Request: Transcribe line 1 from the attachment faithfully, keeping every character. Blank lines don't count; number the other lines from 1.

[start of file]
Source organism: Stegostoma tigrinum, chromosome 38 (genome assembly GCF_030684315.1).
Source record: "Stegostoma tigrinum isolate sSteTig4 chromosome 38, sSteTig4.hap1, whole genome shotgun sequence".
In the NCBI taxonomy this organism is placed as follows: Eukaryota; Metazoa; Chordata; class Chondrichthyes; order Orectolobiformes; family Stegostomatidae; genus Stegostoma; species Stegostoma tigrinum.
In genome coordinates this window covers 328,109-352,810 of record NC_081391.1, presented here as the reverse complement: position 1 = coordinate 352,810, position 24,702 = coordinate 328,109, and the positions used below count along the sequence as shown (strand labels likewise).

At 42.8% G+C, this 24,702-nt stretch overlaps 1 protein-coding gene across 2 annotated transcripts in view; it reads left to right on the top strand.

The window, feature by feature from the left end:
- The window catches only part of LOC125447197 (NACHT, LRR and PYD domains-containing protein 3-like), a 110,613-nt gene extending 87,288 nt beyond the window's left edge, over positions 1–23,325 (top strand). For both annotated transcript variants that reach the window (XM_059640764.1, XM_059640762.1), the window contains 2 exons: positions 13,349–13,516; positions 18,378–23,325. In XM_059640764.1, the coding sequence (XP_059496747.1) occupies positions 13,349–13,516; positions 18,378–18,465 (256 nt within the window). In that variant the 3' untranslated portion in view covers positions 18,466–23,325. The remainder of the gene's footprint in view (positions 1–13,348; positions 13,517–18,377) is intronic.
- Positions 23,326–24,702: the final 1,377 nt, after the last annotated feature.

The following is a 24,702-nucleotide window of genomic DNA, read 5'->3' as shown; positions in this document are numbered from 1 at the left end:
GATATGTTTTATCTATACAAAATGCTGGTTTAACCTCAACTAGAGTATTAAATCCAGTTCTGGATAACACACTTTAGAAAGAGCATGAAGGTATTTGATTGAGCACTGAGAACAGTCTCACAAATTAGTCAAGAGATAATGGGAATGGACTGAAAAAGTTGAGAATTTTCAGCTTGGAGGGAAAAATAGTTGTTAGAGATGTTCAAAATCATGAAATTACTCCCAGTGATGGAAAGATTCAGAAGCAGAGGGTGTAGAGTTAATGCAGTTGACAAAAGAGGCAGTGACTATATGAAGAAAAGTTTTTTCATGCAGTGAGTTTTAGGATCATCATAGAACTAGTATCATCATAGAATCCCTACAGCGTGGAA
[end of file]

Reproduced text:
Source organism: Stegostoma tigrinum, chromosome 38 (genome assembly GCF_030684315.1).